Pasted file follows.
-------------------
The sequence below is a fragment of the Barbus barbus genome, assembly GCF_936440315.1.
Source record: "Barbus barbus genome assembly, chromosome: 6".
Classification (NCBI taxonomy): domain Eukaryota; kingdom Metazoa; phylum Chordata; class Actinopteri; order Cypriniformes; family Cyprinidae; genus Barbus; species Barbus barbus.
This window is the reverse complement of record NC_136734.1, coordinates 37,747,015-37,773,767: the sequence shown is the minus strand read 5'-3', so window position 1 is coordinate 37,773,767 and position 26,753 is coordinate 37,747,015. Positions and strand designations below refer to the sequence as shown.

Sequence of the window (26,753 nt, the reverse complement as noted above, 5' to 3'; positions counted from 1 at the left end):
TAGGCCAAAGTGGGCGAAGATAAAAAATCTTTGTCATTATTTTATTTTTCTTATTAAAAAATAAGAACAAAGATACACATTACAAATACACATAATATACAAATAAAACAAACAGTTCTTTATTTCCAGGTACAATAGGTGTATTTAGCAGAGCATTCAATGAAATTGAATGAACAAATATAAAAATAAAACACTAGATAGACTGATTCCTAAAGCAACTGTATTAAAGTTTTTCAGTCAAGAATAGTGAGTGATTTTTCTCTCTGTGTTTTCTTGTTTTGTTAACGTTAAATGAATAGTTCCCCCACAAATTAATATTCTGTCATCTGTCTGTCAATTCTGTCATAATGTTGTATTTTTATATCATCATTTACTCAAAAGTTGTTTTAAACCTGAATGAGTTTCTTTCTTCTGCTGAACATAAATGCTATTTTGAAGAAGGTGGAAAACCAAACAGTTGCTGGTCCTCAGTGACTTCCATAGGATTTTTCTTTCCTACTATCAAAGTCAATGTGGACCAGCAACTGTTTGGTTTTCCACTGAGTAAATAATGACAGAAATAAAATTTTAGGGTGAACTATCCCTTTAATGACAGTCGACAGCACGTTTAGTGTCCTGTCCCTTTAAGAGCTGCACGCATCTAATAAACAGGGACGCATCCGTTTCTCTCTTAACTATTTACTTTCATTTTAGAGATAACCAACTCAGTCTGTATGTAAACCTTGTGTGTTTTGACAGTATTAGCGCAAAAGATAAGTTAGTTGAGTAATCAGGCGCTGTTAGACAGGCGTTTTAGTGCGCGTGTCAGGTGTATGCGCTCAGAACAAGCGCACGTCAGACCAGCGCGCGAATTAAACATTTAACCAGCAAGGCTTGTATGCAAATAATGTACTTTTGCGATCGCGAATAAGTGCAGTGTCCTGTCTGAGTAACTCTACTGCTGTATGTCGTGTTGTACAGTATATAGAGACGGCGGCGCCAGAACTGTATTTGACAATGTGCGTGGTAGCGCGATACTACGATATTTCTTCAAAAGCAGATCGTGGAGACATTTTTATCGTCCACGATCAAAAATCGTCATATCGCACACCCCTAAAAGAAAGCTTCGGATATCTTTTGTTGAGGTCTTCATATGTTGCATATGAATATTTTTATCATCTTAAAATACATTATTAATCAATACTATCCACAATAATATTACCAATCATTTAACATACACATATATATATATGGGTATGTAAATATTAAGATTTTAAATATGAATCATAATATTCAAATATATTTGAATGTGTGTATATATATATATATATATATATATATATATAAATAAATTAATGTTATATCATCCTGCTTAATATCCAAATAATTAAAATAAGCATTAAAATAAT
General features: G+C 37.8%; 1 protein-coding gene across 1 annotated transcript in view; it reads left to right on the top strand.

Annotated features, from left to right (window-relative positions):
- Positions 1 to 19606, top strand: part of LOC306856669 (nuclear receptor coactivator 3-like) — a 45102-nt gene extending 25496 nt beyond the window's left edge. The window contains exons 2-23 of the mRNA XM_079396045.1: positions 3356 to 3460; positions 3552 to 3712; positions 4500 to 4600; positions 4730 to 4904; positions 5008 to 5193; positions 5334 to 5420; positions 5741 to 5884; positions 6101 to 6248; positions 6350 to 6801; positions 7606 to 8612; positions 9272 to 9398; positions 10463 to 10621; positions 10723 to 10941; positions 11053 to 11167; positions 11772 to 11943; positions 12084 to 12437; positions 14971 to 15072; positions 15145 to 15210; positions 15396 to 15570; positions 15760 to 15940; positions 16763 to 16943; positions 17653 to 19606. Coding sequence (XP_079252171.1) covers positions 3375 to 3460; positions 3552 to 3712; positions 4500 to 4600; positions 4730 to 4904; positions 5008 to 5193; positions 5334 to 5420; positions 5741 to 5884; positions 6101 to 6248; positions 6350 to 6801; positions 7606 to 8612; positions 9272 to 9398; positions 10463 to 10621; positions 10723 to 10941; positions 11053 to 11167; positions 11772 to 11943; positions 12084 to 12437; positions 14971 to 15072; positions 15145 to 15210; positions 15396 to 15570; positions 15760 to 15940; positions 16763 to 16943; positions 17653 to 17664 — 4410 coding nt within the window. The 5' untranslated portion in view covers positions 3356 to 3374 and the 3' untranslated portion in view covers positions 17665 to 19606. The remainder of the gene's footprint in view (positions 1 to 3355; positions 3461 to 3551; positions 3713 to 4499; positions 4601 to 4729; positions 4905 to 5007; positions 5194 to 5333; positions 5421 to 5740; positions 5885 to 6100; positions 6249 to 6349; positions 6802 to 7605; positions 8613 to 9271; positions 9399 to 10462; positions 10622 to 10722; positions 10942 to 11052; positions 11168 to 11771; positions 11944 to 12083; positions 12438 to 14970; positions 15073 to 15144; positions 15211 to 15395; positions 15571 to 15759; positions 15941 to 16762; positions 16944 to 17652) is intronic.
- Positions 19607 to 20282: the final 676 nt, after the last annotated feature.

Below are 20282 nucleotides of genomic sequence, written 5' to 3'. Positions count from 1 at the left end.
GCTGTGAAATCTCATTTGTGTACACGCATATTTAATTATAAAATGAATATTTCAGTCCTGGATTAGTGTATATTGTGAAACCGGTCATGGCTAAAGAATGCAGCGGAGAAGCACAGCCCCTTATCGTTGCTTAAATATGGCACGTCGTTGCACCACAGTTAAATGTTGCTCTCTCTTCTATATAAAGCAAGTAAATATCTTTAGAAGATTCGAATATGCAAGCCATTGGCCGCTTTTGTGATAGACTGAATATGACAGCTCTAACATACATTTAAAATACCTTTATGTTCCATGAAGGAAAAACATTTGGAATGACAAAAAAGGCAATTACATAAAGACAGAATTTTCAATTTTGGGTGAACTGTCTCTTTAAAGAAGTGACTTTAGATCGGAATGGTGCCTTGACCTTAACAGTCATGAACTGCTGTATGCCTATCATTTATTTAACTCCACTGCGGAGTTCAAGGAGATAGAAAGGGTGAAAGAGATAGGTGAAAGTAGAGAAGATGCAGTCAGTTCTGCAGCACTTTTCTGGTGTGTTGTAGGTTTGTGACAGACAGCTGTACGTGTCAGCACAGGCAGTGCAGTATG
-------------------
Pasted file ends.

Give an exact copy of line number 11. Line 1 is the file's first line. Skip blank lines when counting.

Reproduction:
Below are 20282 nucleotides of genomic sequence, written 5' to 3'. Positions count from 1 at the left end.